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I wonder at what point the hardware fix for these issues stop becoming worthwhile and if we'll see a resurgence of processors without speculative execution or any of these other speed ups.





Ironically, a high performance, general purpose architecture without speculative execution might require a deep reinvestment in SMT. Instead of trying to speculatively make one thread fast to mask IO stalls, run a large pool of threads that can stall frequently but still keep the execution units and memory channels busy.

To avoid reintroducing these spectre like bugs, you'd have to conservatively design the per-thread execution to avoid those covert channels. Not only synchronously enforcing all logical ISA guarantees for paging and other exception states, but also using more heavy-handed tagging methods to partition TLB, cache, etc. for separate protection domains.



SUN tried the flock of (in-order) chickens in the past, targeting JVM workloads. It wasn't great.

On the other hand GPUs are pretty much what are you describing: excellent for some specific workloads, terrible for others.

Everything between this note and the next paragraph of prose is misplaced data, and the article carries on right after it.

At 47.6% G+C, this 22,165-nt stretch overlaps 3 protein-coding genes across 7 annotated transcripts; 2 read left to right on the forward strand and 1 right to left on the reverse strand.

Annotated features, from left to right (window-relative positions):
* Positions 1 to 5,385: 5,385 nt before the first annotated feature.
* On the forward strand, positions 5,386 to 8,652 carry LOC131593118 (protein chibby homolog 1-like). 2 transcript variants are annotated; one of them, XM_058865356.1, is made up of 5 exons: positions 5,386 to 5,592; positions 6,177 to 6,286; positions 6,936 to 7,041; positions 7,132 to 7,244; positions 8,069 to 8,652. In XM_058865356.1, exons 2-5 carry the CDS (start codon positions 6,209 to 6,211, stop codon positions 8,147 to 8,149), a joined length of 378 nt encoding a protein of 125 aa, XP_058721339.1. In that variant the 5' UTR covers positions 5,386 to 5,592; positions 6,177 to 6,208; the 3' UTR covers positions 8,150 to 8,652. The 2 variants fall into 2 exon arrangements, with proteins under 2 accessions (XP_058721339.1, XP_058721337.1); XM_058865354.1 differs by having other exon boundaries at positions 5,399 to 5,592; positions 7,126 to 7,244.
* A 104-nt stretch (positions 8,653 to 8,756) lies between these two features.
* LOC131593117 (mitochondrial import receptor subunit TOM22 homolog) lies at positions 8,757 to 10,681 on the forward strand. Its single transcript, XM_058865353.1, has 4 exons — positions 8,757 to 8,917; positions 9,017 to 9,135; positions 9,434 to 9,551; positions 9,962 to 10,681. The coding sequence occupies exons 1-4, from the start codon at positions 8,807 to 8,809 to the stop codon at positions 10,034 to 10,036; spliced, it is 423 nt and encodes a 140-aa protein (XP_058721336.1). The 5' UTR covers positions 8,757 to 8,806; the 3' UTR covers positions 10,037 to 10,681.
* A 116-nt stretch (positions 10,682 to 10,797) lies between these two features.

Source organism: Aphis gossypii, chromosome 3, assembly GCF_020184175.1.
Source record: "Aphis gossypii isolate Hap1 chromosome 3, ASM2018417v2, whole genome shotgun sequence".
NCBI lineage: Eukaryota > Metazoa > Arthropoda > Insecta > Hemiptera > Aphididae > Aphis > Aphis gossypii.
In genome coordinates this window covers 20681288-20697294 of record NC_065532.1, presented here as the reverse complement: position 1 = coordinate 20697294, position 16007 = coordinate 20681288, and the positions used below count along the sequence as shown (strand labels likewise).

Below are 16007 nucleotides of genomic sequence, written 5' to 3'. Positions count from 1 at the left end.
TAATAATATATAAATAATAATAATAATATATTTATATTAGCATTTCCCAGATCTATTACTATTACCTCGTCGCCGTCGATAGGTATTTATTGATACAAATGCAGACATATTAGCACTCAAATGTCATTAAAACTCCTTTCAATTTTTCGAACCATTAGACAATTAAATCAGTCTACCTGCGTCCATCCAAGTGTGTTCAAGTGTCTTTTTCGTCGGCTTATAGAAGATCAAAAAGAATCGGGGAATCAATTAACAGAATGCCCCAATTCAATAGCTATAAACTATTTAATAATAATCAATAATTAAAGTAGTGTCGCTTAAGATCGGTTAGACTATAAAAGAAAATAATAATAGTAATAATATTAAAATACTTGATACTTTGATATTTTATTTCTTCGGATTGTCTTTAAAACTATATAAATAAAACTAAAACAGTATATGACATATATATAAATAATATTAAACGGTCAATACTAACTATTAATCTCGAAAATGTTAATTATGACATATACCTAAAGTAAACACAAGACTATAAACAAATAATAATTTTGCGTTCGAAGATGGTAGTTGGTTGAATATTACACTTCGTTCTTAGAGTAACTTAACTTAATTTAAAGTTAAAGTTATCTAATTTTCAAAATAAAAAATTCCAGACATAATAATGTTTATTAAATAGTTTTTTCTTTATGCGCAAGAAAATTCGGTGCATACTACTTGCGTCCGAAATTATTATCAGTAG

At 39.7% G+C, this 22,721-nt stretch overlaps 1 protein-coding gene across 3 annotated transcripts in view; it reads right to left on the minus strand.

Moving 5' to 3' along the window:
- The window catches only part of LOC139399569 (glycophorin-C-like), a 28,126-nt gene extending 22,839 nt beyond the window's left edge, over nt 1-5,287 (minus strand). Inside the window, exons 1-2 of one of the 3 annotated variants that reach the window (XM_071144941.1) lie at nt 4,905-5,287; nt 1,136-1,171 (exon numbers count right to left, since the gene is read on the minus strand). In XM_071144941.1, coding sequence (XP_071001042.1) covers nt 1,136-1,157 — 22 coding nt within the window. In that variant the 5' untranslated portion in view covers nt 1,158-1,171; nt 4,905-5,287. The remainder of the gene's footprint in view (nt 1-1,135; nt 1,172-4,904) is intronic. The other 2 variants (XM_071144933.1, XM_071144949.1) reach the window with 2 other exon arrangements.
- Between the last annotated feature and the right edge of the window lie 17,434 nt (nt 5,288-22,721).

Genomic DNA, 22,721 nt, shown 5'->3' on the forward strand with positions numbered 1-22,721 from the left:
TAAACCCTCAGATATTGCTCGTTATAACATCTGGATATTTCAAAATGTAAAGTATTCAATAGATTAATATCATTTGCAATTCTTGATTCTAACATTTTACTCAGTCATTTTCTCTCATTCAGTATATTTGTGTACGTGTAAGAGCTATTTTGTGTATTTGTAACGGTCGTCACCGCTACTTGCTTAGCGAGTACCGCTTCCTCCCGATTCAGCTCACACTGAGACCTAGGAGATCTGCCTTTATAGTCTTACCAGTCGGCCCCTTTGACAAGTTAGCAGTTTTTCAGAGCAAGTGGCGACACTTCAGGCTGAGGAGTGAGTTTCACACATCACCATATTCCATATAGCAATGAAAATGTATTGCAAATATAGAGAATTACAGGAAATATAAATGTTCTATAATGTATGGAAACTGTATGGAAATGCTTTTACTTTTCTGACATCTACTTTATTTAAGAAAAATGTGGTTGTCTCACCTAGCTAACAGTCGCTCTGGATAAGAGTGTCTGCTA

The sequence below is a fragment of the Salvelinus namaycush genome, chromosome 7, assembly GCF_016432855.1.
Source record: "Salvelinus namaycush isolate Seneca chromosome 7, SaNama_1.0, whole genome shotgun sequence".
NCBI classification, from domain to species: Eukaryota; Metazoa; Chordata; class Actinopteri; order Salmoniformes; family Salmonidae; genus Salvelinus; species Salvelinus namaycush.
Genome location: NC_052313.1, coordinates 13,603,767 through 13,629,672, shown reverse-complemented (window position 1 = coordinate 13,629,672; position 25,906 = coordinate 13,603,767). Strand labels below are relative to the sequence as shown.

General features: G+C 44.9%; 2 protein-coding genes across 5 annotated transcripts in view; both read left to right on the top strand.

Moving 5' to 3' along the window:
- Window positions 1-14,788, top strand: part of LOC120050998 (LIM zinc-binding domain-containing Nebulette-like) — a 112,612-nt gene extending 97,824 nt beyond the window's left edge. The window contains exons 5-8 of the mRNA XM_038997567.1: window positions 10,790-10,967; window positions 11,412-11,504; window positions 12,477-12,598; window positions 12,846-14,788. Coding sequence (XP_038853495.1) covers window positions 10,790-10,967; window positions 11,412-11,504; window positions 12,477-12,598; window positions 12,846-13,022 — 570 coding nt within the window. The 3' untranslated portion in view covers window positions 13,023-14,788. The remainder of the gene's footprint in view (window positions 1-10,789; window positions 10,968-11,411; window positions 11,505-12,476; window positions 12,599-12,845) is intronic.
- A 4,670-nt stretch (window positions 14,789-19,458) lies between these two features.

> Instead of trying to speculatively make one thread fast to mask IO stalls, run a large pool of threads that can stall frequently but still keep the execution units and memory channels busy.

Isn't something like that done for GPUs? They have the advantage of having a massive number of threads to execute. For CPUs, the number of runnable threads tends to be lower.


You can kiss any semblance of reasonable performance goodbye if you eliminate "speculative execution". Pipelining is the most basic tool in the toolbox. Even microcontrollers do it.

To give ballpark numbers: modern Intel processors can retire a few instructions per cycle in tight loops (4 is the theoretical maximum; > 2 is realistic in a lot of high-performance code). A branch misprediction wastes 10-15 cycles.

So getting rid of speculation entirely, and stalling on every branch, would waste time equivalent to dozens of instructions. On typical code that has a branch every few instructions, this could slow down execution by several times.


Can we actually compute without branching? Genuine question.

What architecture would do that, and how?


The simplified SIMD cores in early GPUs had to fake branching to some extent for their virtual threads: every branch in the shader code would be tested for each virtual flag and that thread (really just a vector component) would be masked out for the instructions of the branch that didn't apply. The GPU would run both branches, relying on the mask. It was workable, but very slow.

Old GPUs did that. It wasn't very pleasant to program with. :)